Food trucks claimed a victory in Santa Monica with a temporary suspension on the 30-minute parking limit for mobile food vendors.
Bayside District Corp., a downtown management and promotion group, announced plans this week to appeal to the City Council to get a temporary ban on all food trucks from Fifth Street to Ocean Avenue and Colorado Avenue to Wilshire Boulevard.
The food trucks phenomenon has seen the number of licensed vendors jump from 33 to 117 in just two years in Santa Monica. Some now offer indoor seating or delicacies from professional chefs with even retailers going mobile. The Food Network even featured a reality series with a food truck race across the country.
The move to abolish the parking restrictions comes after the SoCal Mobile Food Vendors Association, boasting a membership of 92 vendors, fought a parking citation in August issued by Santa Monica to one of their members for disobeying the 30-minute time limit. This is the first citation of this type issued to a SoCal member.
The 30-minute parking for food trucks had been part of the requirements for securing a permit to operate in the city. State codes prohibit vendor parking restrictions except for in the case of public safety, an argument that won the truck’s case. The citation and restriction were found invalid in court.
The city of Los Angeles revoked a similar time restriction on mobile food vendors after SoCal challenged the ordinance.
The Santa Monica city attorney issued a suspension this week on the permit restriction citing the need for more time to research the issue and discuss options with the Santa Monica City Council.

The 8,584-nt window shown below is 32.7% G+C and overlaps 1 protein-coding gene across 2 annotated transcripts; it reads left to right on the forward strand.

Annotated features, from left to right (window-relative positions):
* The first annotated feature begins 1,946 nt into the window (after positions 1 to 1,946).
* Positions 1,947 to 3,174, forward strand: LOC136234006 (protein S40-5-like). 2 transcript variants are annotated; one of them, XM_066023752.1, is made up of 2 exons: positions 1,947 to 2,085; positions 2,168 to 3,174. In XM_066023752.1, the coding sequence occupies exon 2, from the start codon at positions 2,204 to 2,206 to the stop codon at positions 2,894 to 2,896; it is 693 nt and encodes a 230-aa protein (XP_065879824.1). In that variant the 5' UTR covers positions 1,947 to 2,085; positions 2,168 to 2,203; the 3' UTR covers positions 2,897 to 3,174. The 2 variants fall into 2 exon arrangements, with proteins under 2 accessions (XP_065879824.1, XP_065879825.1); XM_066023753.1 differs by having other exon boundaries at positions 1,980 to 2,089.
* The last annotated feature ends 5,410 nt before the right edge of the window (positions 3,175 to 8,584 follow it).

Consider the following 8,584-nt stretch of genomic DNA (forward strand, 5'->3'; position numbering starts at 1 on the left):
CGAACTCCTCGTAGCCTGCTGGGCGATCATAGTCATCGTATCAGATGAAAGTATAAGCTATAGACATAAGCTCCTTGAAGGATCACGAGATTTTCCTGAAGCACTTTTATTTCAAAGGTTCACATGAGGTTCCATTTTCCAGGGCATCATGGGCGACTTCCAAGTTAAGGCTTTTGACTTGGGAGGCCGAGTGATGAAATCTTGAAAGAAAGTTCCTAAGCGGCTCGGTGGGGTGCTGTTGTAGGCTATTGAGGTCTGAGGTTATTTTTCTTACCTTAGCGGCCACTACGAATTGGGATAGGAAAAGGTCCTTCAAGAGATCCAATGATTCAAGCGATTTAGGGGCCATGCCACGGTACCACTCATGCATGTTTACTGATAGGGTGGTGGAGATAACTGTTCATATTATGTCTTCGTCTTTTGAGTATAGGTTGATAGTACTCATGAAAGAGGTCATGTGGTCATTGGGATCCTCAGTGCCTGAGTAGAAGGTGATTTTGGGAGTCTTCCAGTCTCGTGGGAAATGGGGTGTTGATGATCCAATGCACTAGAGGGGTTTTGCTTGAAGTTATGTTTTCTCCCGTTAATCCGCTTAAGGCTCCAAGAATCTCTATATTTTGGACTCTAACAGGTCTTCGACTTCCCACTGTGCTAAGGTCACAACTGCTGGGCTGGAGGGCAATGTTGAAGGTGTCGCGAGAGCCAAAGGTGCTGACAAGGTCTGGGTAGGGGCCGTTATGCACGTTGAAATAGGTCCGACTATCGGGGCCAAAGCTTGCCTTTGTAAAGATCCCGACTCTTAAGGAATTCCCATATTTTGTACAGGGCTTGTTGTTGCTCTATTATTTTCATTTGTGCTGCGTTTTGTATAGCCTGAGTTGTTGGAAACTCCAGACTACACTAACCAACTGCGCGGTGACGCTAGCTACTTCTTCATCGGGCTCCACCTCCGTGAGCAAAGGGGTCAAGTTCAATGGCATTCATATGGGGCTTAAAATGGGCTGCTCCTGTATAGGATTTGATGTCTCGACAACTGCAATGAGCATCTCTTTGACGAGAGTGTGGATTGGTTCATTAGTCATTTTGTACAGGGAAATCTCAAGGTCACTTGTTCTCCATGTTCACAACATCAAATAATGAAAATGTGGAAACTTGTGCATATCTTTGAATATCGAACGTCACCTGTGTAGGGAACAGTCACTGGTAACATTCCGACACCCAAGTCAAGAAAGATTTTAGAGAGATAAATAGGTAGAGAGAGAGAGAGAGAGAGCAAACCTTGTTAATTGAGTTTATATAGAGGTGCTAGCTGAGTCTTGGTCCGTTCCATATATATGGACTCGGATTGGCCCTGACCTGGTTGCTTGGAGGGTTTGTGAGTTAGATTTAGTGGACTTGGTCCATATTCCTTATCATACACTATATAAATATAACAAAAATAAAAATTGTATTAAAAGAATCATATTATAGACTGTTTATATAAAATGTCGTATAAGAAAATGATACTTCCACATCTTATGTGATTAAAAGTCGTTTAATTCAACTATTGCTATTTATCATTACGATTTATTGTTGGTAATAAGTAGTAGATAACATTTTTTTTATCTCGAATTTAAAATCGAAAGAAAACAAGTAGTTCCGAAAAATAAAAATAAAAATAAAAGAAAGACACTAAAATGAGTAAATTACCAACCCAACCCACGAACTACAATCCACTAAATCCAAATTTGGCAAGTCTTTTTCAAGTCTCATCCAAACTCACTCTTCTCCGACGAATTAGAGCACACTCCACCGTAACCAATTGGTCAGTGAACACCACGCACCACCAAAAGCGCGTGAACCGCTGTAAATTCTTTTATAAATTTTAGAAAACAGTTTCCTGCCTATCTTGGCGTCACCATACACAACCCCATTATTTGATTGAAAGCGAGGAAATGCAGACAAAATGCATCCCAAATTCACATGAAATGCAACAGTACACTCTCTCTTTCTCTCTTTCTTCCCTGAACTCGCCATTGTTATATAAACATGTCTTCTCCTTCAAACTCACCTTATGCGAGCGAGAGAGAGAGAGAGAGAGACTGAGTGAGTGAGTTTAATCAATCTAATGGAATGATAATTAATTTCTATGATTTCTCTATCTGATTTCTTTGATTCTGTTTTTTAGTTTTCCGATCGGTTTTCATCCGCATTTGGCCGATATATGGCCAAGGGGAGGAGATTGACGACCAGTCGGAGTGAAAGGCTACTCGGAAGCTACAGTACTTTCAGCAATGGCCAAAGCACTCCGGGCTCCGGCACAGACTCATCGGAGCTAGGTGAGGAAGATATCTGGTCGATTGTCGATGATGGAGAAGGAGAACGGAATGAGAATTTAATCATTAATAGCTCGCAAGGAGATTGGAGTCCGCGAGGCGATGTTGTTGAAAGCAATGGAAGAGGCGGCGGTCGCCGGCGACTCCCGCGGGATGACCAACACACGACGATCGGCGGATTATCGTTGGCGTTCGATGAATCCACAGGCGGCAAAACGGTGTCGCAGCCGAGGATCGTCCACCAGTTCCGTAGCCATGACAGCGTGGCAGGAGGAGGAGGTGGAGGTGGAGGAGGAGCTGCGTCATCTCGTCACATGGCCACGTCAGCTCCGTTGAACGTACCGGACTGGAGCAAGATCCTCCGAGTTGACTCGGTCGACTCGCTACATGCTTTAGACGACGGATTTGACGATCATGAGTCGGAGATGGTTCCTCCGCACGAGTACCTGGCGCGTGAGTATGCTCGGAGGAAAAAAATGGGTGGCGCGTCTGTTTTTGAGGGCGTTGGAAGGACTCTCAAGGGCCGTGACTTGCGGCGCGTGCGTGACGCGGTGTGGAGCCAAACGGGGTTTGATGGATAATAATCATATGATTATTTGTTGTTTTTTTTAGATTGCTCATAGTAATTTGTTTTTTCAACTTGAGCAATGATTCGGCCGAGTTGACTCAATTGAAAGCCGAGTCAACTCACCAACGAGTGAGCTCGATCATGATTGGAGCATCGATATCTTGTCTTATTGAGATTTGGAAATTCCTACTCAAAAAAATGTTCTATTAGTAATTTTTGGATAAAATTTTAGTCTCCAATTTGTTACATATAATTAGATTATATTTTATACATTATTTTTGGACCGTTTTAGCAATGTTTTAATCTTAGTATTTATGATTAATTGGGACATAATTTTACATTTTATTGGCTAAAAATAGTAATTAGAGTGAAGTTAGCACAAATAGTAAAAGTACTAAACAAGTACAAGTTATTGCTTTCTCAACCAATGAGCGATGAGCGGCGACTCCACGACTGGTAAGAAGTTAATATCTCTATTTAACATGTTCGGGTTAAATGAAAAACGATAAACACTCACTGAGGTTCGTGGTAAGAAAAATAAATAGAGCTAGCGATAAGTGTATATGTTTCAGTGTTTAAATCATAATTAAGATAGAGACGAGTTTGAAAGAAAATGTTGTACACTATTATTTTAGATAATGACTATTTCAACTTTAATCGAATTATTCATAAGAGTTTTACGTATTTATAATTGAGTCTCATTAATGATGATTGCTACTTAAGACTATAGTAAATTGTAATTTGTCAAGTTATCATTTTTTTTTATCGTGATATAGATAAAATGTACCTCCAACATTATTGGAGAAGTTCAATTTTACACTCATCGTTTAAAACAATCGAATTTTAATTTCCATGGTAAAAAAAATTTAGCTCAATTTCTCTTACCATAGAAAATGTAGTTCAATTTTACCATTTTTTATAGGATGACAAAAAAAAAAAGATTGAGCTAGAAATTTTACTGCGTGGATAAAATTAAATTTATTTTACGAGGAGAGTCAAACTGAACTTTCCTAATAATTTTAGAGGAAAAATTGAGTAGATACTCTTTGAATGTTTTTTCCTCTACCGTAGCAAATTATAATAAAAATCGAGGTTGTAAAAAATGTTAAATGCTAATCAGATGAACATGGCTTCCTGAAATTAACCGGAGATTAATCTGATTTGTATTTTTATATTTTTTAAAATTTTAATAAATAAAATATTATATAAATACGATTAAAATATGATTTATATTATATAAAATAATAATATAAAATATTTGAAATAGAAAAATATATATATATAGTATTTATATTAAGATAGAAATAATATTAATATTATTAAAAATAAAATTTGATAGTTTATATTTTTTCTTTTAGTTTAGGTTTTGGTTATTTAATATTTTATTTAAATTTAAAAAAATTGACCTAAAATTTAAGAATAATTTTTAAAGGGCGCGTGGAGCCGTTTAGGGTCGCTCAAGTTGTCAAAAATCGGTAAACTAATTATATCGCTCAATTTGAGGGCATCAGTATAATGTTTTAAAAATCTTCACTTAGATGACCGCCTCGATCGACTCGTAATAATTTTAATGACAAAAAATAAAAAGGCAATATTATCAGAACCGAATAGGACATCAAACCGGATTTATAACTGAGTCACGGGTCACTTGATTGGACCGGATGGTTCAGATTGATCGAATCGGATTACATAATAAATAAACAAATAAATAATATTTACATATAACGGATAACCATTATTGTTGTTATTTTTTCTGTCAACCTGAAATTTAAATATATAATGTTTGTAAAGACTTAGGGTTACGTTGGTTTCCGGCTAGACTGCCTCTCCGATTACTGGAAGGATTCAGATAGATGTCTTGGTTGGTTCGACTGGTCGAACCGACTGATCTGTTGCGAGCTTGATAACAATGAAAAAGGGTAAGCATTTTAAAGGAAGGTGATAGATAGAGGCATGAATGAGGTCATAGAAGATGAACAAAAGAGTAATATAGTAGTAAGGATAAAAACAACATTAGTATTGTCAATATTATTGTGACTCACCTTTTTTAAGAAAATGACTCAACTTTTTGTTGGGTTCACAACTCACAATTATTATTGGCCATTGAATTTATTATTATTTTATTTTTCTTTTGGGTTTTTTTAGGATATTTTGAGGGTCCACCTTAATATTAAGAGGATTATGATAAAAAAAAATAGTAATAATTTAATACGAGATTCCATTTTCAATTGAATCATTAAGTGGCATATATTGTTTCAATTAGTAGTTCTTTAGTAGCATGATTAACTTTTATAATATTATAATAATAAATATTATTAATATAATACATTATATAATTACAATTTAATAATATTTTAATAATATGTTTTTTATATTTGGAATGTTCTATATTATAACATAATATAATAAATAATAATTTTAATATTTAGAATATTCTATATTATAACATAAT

Sgt. Jay Trisler said all enforcement of 30-minute time limits have stopped until further notice from the City. He said most vendors have been compliant in Santa Monica when trucks were advised about the limit in the past.
Mobile food vendors, including gourmet or run-of-the-mill food trucks, will be treated the same as any regular vehicle that must comply to parking limits according to city zoning.
Bayside CEO Katheen Rawson said she plans to send a letter on behalf of the group to the city requesting a ban this week. She said by not paying the same cleaning and maintenance fees that reinvest in the downtown community, mobile food vendors are taking an unfair advantage.
“It’s important that we let the City know, the business community is feeling overwhelmed and over burdened by the phenomena,” Rawson said. “Merchants downtown work hard to promote their business and make sure businesses are successful, because a working economy is very beneficial to Santa Monica.”
Food trucks have been accused of causing a safety hazard by blocking the view of the traffic for pedestrians crossing the street, Rawson said, so Bayside is identifying a public concern. There are many alternatives for the City to explore in terms of restrictions, she said.
SoCal Mobile Food Venders Association co-founder Matt Geller, a product of Venice with extensive history in the restaurant business, said allegations that mobile food vendors do not have high costs is invalid. Citing the more than $6,000 fee to rent and park food trucks per month, not including worker’s compensation and insurance fees, he said the entrepreneurs are not running a cheap business.
“Any time you have a change in industry they didn’t want to have to compete,” Geller said. “Consumers having a choice is a good thing.”
Santa Monica approved mobile food truck lots this summer that gives property owners the option of hosting multiple vendors on private property. The Victorian located in Santa Monica hosted the first approved lot on Tuesday night, a day of the week known to be void of a reliable stream of customers.
Food trucks are now not just a staple but a main event for area festivals.
Mobile food trucks attract followers by advertising their location on social network sites such as Twitter or Facebook. Geller said the member association has more than 82 trucks and is growing, with tens of thousands of followers online. This fan base will bring new faces to areas such as Main Street, he said that may be slow during the week.